US Appeals Court Blocks Arizona Ban On Groups Collecting Ballots
The 9th U.S. Circuit Court of Appeals said Friday that Arizona can’t enforce a state law this election that criminalizes turning in another person's early ballot. The ruling is a victory for the Democratic Party.
Unless the U.S. Supreme Court intervenes, the ruling clears the way for political campaigners to go door to door, collecting and turning in ballots that voters had not mailed back in time.
Critics, mostly Republicans, call the practice “ballot harvesting” and say it invites voter fraud. Republican lawmakers tried to halt it by passing a state law that made it a felony to turn in someone else’s ballot, with an exception for relatives, caregivers and roommates.
Democrats sued, saying ballot collection is key way to get out the vote, especially from minority households. They argued the law violated the Voting Rights Act.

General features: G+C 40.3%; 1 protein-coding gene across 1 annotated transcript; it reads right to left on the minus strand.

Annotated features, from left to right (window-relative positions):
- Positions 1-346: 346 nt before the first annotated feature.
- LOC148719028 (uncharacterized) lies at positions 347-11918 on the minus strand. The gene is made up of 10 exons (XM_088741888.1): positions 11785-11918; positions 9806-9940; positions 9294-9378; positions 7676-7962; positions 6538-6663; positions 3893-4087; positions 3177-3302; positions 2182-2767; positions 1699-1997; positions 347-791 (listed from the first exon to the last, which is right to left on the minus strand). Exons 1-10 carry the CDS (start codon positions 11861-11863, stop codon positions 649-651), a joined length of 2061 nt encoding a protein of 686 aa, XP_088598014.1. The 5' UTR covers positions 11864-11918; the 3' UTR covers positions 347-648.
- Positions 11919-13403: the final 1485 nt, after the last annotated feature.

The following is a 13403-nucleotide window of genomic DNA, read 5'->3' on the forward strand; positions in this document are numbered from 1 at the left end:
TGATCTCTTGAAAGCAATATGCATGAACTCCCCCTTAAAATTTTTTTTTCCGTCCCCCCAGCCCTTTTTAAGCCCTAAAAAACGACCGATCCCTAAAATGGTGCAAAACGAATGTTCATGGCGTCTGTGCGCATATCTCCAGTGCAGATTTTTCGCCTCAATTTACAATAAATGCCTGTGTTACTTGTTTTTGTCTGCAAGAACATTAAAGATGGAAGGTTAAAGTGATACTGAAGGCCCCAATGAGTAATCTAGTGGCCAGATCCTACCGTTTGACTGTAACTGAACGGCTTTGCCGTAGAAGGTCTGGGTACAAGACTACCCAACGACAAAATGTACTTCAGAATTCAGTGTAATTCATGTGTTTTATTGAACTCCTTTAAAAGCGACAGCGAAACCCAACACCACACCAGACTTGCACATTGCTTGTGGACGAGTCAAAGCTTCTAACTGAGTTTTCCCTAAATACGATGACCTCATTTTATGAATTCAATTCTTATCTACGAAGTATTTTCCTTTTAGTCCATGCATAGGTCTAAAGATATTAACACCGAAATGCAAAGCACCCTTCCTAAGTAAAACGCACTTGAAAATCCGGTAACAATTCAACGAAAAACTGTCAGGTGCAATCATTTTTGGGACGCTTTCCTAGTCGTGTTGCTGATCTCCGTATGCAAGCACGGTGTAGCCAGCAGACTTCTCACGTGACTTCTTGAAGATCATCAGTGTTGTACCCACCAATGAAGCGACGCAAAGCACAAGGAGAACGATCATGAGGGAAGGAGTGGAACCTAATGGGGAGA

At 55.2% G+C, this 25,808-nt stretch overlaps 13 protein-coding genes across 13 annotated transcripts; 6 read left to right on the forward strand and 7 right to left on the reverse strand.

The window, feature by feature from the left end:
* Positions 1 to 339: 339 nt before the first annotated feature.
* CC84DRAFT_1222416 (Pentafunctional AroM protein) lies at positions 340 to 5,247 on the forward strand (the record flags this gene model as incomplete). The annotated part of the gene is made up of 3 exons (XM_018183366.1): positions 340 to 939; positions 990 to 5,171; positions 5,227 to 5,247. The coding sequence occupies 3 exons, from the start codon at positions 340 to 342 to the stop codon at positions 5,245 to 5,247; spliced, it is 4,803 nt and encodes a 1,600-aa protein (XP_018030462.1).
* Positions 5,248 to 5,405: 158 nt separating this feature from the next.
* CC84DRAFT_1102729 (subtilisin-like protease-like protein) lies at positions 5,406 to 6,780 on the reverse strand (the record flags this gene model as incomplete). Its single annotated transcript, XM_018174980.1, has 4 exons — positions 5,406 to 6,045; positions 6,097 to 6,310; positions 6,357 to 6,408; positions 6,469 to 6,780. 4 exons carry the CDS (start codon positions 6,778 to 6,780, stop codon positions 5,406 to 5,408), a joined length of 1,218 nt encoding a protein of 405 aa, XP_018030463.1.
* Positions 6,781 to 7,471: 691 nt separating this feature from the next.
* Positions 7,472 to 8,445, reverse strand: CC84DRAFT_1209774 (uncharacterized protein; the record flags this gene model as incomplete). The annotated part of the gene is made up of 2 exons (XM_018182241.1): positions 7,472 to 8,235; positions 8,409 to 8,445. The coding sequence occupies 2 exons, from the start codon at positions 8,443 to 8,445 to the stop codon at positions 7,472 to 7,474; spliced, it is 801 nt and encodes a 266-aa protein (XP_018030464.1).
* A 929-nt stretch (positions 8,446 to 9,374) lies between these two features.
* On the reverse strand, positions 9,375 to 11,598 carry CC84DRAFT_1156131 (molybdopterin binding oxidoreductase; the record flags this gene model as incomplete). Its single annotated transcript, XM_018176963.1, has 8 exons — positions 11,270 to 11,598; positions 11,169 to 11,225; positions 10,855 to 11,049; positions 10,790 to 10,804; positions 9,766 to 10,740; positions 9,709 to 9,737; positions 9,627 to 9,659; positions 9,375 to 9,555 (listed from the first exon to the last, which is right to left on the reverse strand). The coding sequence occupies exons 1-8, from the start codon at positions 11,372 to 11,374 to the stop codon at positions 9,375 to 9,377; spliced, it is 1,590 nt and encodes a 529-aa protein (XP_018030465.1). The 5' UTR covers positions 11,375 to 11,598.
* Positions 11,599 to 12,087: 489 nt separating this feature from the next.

Voting rights and Democratic groups celebrated the ruling allowing ballot collection on Friday afternoon.
“We are thrilled that the election process in Arizona just got even easier,” said Spencer Scharff, the voter protection director for the Arizona Democratic Party.
But the state of Arizona immediately asked the U.S. Supreme Court to intervene and issue a stay on the 9th Circuit ruling. The high court directed Democrats to file a response by 9 a.m. eastern time on Saturday.
“We are disappointed in this decision as it will confuse voters and depress turnout,” Secretary of State Michele Reagan said in a statement.
The 9th Circuit ruled to allow ballot collecting this election in a 6-5 vote. The decision reversed an earlier ruling by a three judge panel that had upheld the law.
The 11-judge 9th Circuit panel will revisit the legality of the law during an oral argument in January.
EDITOR'S NOTE: This story has been modified to correct the 9th U.S. Circuit's vote count. The headline has been modified to specify U.S. Appeals Court, and the story has also been updated to include information about the appeal.